Keep It Short
Flagstone walkways don't need to be long. In fact, the best length for a walkway is exactly how long you need it to be. Take the walkway above: though it's not very big, it serves its purpose well—defining the patio above and providing an extra spot to stand.
Learn to Love the Rugged
When designing a flagstone walkway, don't be afraid to give it some rugged edges. The variety of nooks and corners a flagstone walkway can create can become the perfect home for a lush ground-cover like creeping jenny or wild strawberry.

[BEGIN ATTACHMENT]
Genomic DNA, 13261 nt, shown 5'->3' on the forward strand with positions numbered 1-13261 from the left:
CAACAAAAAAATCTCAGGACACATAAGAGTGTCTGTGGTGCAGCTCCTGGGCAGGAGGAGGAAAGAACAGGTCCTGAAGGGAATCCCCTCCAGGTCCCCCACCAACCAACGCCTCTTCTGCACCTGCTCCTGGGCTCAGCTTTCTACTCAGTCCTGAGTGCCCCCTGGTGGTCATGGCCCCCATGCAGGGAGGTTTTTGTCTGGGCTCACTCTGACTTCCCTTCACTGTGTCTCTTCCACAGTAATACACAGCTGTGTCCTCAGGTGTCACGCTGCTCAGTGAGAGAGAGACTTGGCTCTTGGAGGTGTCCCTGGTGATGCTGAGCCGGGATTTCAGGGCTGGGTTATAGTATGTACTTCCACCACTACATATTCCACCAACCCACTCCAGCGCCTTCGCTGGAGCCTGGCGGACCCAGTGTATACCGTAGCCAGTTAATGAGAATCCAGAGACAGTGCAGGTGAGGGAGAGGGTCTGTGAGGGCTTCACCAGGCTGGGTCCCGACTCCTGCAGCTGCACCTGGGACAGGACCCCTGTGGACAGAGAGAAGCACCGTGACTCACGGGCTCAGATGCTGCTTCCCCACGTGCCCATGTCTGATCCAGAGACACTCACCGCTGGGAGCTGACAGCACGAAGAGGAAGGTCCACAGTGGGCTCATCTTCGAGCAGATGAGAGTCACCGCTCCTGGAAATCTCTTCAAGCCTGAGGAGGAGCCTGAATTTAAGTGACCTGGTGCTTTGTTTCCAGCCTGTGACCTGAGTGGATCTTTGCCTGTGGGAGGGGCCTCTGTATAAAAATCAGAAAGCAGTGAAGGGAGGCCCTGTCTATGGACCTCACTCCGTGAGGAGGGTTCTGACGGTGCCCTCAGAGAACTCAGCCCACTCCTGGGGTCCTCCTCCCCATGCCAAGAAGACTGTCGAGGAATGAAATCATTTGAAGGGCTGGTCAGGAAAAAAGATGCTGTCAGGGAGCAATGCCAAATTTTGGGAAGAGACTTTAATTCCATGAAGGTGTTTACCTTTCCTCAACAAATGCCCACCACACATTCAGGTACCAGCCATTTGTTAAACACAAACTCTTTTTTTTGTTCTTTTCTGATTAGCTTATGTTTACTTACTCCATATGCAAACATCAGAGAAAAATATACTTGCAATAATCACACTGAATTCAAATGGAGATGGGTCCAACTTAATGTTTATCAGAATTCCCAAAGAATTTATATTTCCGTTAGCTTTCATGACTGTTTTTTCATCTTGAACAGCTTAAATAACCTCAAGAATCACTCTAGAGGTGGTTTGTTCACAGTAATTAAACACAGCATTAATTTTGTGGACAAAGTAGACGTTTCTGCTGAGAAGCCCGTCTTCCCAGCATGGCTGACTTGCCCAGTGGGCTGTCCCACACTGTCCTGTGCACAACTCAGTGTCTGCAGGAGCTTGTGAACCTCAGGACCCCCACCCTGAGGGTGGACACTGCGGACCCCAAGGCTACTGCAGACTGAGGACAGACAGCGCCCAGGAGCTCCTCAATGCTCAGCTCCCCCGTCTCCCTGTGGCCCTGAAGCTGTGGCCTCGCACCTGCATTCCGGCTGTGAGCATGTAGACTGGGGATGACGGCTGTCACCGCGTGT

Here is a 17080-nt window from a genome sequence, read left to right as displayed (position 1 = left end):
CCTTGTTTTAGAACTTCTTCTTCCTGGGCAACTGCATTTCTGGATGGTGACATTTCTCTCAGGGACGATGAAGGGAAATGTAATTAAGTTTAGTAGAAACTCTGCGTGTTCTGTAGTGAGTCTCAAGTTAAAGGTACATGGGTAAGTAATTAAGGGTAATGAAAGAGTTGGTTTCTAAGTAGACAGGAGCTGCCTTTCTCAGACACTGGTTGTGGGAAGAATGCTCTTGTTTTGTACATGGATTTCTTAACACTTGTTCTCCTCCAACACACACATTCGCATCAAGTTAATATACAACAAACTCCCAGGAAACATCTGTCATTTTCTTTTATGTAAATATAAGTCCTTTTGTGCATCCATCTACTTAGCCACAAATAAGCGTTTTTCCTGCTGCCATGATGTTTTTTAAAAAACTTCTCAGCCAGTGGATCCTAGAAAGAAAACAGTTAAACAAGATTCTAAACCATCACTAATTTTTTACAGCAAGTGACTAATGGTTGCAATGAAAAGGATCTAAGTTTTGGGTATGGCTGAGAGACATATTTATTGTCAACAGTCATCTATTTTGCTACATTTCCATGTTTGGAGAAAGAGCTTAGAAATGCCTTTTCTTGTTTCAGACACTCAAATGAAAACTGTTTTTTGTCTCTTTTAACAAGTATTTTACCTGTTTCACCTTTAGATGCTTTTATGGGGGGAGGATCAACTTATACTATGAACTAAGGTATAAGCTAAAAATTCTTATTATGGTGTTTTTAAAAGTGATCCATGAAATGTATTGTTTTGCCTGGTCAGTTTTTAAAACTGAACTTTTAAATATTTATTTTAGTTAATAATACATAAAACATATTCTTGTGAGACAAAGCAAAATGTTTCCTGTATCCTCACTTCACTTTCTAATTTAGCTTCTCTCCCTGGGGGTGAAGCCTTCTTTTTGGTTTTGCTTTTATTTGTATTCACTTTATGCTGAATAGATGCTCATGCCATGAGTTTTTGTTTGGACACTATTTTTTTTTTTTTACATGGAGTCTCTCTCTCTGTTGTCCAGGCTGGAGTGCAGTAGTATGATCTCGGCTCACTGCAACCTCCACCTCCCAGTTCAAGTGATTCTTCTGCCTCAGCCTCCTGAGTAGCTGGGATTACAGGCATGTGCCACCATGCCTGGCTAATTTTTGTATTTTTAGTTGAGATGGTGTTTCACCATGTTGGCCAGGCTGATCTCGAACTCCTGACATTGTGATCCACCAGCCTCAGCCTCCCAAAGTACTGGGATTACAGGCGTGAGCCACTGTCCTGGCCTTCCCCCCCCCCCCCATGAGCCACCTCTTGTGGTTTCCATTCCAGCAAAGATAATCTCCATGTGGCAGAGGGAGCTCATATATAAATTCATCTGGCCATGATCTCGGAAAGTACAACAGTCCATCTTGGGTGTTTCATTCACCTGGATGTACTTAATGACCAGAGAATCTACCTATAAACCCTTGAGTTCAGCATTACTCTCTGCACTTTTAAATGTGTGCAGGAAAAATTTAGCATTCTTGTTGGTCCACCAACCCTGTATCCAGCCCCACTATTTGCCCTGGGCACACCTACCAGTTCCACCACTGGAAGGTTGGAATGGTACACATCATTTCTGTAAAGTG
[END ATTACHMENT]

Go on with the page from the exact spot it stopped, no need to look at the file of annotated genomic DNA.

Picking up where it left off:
Make It Historic
Flagstone can often bring a historic look to an outdoor space. Emphasize that even further by pairing a flagstone walkway with salvaged or vintage brick.
Bring in Brick
Flagstone and brick can also be combined in the same walkway for a blended and visually interesting look. Brick is great at filling in the spaces that flagstone may be too big for, like edges, borders, or extra-curvy offshoots.
The flexibility of flagstone makes it easy to play around with different shapes, like the walkway above filled with wide, yet short, stones.
Don'r Forget Plants
Flagstone walkways look all the better when they are installed alongside lush plant life, as the entryway to Dazey Den's home demonstrates. Add small plants that fit in the gaps of the stones and taller ones to border the walkway for the best look.
Repurpose Forgotten Walkways